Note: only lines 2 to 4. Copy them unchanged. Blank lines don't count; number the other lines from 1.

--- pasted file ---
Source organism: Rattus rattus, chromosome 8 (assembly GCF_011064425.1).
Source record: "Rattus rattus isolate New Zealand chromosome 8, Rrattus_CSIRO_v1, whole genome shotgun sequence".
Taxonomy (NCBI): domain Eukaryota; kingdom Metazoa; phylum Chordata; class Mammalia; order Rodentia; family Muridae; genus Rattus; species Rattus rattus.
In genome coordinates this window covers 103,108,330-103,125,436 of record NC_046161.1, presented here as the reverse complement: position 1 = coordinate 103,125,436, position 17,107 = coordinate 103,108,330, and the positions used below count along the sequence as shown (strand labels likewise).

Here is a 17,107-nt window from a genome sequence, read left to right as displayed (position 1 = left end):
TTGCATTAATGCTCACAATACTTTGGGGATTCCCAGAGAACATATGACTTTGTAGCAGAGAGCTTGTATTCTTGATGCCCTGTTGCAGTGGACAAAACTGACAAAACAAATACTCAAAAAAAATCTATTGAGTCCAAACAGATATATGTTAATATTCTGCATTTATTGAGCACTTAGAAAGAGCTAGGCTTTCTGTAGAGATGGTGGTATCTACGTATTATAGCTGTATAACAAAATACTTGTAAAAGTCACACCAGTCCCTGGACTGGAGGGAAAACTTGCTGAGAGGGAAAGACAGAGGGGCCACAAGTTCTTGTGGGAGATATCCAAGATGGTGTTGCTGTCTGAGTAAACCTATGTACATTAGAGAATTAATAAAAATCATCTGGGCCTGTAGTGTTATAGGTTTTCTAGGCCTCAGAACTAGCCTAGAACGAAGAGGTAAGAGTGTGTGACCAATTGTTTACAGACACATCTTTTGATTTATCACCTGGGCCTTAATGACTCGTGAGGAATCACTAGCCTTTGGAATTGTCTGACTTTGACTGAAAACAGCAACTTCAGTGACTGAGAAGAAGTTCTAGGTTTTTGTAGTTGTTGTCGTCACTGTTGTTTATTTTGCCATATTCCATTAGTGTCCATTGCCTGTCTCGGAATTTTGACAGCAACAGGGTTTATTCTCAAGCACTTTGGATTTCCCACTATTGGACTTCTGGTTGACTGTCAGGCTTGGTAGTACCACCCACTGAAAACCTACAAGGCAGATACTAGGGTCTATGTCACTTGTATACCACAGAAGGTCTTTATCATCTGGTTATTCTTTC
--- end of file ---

Source record: "Rattus rattus isolate New Zealand chromosome 8, Rrattus_CSIRO_v1, whole genome shotgun sequence".
Taxonomy (NCBI): domain Eukaryota; kingdom Metazoa; phylum Chordata; class Mammalia; order Rodentia; family Muridae; genus Rattus; species Rattus rattus.
In genome coordinates this window covers 103,108,330-103,125,436 of record NC_046161.1, presented here as the reverse complement: position 1 = coordinate 103,125,436, position 17,107 = coordinate 103,108,330, and the positions used below count along the sequence as shown (strand labels likewise).